José Pekerman considered the prospect of a last‑16 collision with England and described it as a “full-on to the death match”. The manager and his Colombia team will play it in Moscow on Tuesday after emerging from a shoot-out against Senegal and in a group that twisted dramatically at the last.
Colombia had needed to defeat Africa’s last remaining representative to make sure of their qualification – even though a draw would have sufficed because of Poland’s surprise 1-0 win over Japan – and they did so thanks to Yerry Mina’s towering 74th‑minute header from Juan Quintero’s corner. It was the moment for which Colombia had prayed and when it came the release of emotion was overwhelming.
The result, coupled with that in the other Group H tie, meant Colombia advanced as the winners of the section and the delight was evident with all of Pekerman’s players, who performed a team dance routine after the goal. Up in the stands, the country’s legendary former midfielder Carlos Valderrama led the celebrations.
It was a tempestuous occasion, framed by noise and colour, but the on-field spectacle failed to keep up. There was minimal goalmouth action, with Colombia mustering only two efforts on target. Senegal had three. But the outcome was all that mattered to Los Cafeteros, who had to contend with the loss of their marquee player, James Rodríguez, to injury after 31 minutes.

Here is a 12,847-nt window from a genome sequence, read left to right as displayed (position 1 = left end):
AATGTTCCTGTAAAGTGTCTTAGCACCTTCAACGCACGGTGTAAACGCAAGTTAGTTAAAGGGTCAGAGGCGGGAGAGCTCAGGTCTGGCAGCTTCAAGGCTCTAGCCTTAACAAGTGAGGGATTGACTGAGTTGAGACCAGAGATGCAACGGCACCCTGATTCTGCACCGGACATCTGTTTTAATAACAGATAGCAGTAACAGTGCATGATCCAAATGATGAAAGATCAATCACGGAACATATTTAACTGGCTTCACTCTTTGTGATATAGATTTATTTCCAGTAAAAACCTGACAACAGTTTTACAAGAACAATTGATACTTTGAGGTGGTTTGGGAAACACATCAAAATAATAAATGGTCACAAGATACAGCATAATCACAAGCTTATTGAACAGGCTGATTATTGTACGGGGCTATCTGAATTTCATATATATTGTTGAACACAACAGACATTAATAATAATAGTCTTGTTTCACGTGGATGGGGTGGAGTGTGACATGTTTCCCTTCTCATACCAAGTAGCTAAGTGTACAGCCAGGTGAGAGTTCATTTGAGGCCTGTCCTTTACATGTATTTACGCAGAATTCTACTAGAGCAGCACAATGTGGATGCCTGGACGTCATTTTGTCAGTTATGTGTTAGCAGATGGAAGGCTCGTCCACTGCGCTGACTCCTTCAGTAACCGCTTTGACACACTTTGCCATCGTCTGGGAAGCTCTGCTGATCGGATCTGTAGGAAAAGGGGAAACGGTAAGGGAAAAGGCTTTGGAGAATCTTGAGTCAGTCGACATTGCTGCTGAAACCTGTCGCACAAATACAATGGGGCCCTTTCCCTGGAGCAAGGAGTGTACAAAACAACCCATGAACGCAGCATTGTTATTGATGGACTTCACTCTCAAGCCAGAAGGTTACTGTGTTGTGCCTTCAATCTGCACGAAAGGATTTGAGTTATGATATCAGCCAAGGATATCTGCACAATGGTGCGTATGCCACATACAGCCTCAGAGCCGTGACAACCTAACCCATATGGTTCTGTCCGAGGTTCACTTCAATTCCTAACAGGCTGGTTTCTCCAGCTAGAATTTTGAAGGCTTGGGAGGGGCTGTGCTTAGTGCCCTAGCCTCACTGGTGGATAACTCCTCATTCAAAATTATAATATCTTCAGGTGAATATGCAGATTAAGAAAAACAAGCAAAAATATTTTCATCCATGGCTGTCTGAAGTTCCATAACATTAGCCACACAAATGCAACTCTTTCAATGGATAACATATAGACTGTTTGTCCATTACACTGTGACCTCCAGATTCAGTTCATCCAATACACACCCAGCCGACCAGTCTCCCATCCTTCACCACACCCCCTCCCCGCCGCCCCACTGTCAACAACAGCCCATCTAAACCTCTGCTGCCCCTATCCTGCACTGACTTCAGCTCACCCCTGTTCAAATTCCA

Pekerman was unclear whether Rodríguez, who had carried a calf problem to this tournament, would be able to play against England and he declared himself to be “extremely concerned”. He added: “It’s a topic that could overshadow everything. It’s a tough situation for my team.”
Poor Senegal. They controlled the first half and their performance was framed by sound tactics, organisation and aggressive pressing – together with speed on the counterattack. On the other hand they laboured to create clear-cut chances, messing up a clutch of promising situations.
The roof fell in on them after Mina’s goal and in the end they were squeezed into third place and out of the competition on yellow cards accumulated, having finished level with Japan on points, goal difference and goals scored. Two bookings was the difference.
Senegal had been determined to emulate their only previous showing at a World Cup – the quarter-final finish from 2002. Instead, they would make an unwanted piece of history. They are the first team to be eliminated from the World Cup on fair play criteria.